Readers Corner Posts

5/30/2019 9:57:00 AM by: Leona Choy

“Plantings of the Lord” is one way the Scripture refers to us human creations of God. We find many such horticultural analogies in both the New and Old Testament. We are said to be like vines, trees, plants, grass, flowers and other growing things in nature. I highlighted two of nature's plantings to provide the theme for my collection of vignettes focused on wisdom in one of my recent books titled Sage Brushings: Painting with Words.

What does the title mean? I don't claim to be a sage, but it's my ambition to be wise at this latter season of my life. The brushings? An artist picks up a brush to paint masterpieces; I make my brush strokes with my fingers on the computer keyboard where I “paint with words.” This book includes short, literary sketches I call “vignettes” (pronounced 'vin-yet') around the pursuit of wisdom through a variety of spiritual topics each complete in itself.

The following is an excerpt: Good plant/bad plant. Three cheers for the sagebrush—but not so much for its cousin, the promiscuous tumbleweed! 

Contrary to what we may think, the sagebrush is not a useless plant stuck way out in dry, arid places. It has much to commend itself. The fact that it's so common doesn't diminish its value. Related to the daisy family, it has a not unpleasant, although pungent aroma. In the lonely desert with no human beings to appreciate it, it persists in being beautiful with lovely yellow flowers and evergreen foliage. Although it lives in a dry land, it's extensive taproot finds water deep beneath the sand. Its surface roots gather water from the sparse rains; whatever the conditions, it can survive.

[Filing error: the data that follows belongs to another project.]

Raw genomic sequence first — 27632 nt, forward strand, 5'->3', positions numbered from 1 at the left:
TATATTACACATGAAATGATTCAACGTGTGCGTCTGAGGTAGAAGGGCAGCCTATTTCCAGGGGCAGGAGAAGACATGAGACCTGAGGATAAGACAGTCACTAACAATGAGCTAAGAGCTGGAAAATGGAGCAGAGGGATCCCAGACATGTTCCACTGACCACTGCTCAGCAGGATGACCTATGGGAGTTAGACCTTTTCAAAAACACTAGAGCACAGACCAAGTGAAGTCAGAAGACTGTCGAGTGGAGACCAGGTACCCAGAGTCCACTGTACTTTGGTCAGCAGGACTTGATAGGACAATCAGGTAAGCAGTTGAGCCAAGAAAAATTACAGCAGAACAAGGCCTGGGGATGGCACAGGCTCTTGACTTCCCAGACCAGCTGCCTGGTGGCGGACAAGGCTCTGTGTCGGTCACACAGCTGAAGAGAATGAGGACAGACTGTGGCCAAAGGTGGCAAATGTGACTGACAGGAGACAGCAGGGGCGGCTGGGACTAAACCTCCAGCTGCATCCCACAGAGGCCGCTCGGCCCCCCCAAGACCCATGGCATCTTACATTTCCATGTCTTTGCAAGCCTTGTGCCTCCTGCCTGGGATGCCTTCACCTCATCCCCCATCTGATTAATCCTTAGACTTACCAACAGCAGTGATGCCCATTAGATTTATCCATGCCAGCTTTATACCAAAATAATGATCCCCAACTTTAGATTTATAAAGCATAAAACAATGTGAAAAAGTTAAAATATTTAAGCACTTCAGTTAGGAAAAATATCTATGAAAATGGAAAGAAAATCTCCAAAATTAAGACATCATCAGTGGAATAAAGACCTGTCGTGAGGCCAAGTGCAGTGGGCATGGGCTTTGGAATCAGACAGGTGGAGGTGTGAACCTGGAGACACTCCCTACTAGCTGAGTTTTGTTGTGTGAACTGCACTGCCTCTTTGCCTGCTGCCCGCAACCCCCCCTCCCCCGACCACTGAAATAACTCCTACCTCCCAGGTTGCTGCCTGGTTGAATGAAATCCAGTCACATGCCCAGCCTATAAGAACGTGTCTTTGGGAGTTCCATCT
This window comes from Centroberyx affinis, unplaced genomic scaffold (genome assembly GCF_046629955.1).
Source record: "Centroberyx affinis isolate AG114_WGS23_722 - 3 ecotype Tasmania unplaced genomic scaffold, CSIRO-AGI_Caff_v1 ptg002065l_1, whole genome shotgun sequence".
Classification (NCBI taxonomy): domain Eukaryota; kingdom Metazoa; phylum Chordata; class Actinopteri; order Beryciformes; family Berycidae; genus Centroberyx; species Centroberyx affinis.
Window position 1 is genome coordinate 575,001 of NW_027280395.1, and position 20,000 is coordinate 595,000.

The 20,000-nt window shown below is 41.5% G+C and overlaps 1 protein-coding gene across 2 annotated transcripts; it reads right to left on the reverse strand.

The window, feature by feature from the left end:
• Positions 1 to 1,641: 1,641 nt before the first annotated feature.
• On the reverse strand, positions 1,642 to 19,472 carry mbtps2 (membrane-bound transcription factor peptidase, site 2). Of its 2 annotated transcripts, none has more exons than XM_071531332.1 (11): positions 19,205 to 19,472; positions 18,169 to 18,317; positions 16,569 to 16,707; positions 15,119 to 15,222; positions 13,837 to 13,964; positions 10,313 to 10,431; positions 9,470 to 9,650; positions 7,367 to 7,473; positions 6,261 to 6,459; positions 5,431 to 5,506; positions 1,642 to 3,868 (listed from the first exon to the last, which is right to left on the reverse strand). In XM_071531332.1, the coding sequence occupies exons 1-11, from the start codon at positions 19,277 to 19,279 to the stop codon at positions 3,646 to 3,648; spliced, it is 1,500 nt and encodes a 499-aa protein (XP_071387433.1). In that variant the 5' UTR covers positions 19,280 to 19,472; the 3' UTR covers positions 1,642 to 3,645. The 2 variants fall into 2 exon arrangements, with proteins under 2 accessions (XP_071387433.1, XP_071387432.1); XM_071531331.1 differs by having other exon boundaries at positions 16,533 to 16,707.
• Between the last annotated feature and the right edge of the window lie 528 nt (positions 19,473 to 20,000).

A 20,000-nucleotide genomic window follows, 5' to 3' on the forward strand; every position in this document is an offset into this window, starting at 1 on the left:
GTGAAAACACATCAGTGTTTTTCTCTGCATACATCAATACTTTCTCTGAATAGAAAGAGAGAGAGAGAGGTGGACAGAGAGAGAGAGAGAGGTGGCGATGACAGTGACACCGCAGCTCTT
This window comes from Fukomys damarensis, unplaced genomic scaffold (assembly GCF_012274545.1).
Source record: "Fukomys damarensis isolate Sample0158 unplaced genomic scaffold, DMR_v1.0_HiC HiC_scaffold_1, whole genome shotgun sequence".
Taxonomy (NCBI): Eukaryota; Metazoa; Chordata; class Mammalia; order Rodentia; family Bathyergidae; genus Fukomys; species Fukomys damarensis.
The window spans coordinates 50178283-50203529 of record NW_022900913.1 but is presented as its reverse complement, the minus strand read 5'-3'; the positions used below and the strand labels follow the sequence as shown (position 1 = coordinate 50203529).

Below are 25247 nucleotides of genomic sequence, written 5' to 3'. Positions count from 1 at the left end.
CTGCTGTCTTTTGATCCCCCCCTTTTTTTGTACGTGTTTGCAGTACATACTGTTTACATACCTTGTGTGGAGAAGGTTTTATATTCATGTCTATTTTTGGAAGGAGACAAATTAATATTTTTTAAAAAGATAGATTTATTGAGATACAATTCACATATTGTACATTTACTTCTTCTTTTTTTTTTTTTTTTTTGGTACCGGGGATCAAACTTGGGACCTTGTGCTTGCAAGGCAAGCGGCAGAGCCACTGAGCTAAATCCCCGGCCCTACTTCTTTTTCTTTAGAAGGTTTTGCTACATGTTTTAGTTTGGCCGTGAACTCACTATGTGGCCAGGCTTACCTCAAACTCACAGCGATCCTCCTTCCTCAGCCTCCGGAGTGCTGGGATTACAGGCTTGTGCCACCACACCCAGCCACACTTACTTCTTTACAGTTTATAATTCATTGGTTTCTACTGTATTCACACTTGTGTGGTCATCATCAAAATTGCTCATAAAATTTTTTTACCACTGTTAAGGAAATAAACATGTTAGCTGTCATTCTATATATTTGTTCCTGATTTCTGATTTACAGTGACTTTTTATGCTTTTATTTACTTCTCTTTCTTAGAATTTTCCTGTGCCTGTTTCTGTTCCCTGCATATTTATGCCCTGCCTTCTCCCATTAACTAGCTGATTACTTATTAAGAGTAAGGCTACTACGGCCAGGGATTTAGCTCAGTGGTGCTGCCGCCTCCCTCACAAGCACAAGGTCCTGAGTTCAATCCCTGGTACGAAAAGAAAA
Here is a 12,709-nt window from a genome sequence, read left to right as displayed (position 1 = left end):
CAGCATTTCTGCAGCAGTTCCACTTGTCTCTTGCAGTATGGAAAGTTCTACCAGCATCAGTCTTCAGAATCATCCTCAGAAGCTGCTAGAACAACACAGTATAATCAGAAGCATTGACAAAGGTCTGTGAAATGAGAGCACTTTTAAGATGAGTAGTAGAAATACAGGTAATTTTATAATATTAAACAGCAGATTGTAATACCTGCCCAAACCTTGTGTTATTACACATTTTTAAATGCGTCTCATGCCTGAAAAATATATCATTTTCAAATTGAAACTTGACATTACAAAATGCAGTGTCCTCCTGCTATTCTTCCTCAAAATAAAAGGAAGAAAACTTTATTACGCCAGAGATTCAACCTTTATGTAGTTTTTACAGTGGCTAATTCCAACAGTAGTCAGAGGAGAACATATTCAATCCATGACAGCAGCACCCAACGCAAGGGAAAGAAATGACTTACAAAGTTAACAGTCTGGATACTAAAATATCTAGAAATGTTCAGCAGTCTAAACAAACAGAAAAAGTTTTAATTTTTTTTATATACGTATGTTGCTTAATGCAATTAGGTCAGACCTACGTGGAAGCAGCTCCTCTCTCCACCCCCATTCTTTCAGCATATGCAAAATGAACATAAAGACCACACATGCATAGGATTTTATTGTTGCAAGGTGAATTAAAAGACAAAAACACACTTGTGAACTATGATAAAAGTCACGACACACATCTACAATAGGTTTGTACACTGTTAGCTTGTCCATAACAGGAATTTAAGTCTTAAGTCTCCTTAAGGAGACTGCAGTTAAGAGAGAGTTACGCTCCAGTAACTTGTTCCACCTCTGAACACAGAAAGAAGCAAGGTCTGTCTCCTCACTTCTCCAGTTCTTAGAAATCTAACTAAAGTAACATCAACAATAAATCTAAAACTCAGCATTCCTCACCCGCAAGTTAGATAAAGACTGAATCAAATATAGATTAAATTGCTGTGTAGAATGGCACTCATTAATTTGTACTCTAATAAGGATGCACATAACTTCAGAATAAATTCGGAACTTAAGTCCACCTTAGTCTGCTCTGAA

The many-branched bush offers a shady shelter and hiding place for both small and large animals; its silver-gray foliage provides a welcome camouflage. The sagebrush isn't going anywhere—it is soundly anchored in the desert. It can be depended on to grow where it is planted and fulfill its purpose. Native Americans use the ample foliage, when applied topically, for medicine, healing infection and in the treatment of many illnesses.

But there is a sagebrush copycat! In my research I found an impostor to the worthy sagebrush. The tumbleweed in its growing stage imitates the sagebrush plant. Equally beautiful with pink and white blossoms, the shrub looks much like the sagebrush and thrives in the same arid, sandy soil areas. Several species were brought over from Ukraine in about 1887 first to South Dakota along with a flax seed shipment. Often called the Russian thistle or “wind witch,” it gradually took over the barren landscape as the Kudzu plant did in other areas. During its green growing season, it can easily be mistaken for the sagebrush. In late summer, however, its branches dry up, the plant dies and seeds are produced which are poisonous and distasteful to animals; they stay clear of the tumbleweed. A single plant may grow up to 3 feet and bear 250,000 seeds.

The strong, hot winds force the tumbleweed to detach from the soil, leave its roots behind, and abandon its birthplace to take off to parts unknown, rolling and tumbling like an acrobat wherever the whims of the wind carry it. The loose plant readily disperses its seeds to produce more tumbleweeds. The seeds are short-lived so germinate rapidly wherever they land. When the dead tumbleweeds bump into each other, because they are thorny, they spontaneously entangle. These collections of trouble-makers become so monstrous they can no longer roll. They block highways and impede cars. The wind piles them high in huge stacks against fences and even houses and buildings where they obstruct entrances. The dry plants are flammable, a formidable fire hazard. The tumbleweed is said to have no redeeming value.